Therapy dogs to offer comfort to Calgary kids getting COVID-19 vaccine
AHS clinics will have furry friends to calm kids' nerves
As Alberta kids between the ages of five and 11 start to get their first COVID-19 vaccine injections Friday, the province says Calgary's four AHS immunization clinics will have therapy dogs to help calm children's nerves.
As of Friday morning, 62,739 appointments for pediatric doses had been booked in the province, including 29,726 in Calgary zone.
Diana Segboer, with the Pet Access League Society of Calgary (PALS), says the dogs do a great job of relieving anxiety in children.
"I think the benefits will be amazing," she said.
"We'll be there to greet, if there's lineups, we'll go through the lines, and let the dogs do their magic with their puppy love and we'll also be there to wait with the kids after they get their shots."
Therapy pups from PALS regularly visit a number of Calgary hospitals and care homes. And, according to Segboer, up to 40 volunteers and their dogs, who are all at least two years of age, will be visiting the immunization clinics.
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They plan to have one to two therapy dogs at a location at any given time
"We're just there to bring the good feels," she said.
"The benefits will be amazing. It can distract a child from what's going on and how much anxiety they may be feeling."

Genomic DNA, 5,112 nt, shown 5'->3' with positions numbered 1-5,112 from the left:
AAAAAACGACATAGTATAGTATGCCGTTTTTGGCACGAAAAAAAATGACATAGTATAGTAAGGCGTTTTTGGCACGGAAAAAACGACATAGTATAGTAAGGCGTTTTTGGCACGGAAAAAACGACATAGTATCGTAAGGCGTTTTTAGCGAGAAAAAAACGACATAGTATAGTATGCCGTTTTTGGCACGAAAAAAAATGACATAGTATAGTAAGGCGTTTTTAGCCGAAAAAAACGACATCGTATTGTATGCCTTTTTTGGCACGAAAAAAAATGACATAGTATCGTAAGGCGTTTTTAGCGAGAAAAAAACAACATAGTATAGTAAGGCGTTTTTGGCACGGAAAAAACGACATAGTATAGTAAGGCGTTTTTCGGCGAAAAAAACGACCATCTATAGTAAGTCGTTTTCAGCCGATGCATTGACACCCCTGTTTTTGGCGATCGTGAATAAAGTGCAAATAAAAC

Laura Rayner, a clinical nurse specialist at Alberta Children's Hospital, says the fear of needles is common with over 60 per cent of kids and 25 per cent of adults experiencing this fear.
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According to Rayner, all immunizers at AHS clinics are specially trained in comfort care techniques which reduce pain, stress and anxiety.
And, in addition, specialized health-care providers called "child life specialists" — who help kids cope with medical procedures in a developmentally appropriate way — will be on hand in the Edmonton and Calgary clinics. They'll connect with kids and families as they wait, during the immunization and after.
"They're there to support children with needle fear and anxiety around immunization," said Rayner.
"They'll coach parents, they'll coach the children. They'll have potentially different kinds of tools, bring eye-spy cards, so different things to look at and distract the child. They'll practise deep breathing with them," she said.
AHS has set up a webpage with information, videos and a game for children to help families prepare for immunizations.
And, when the appointment is done, there's a colourful sticker for kids to take home.
With files from Jennifer Lee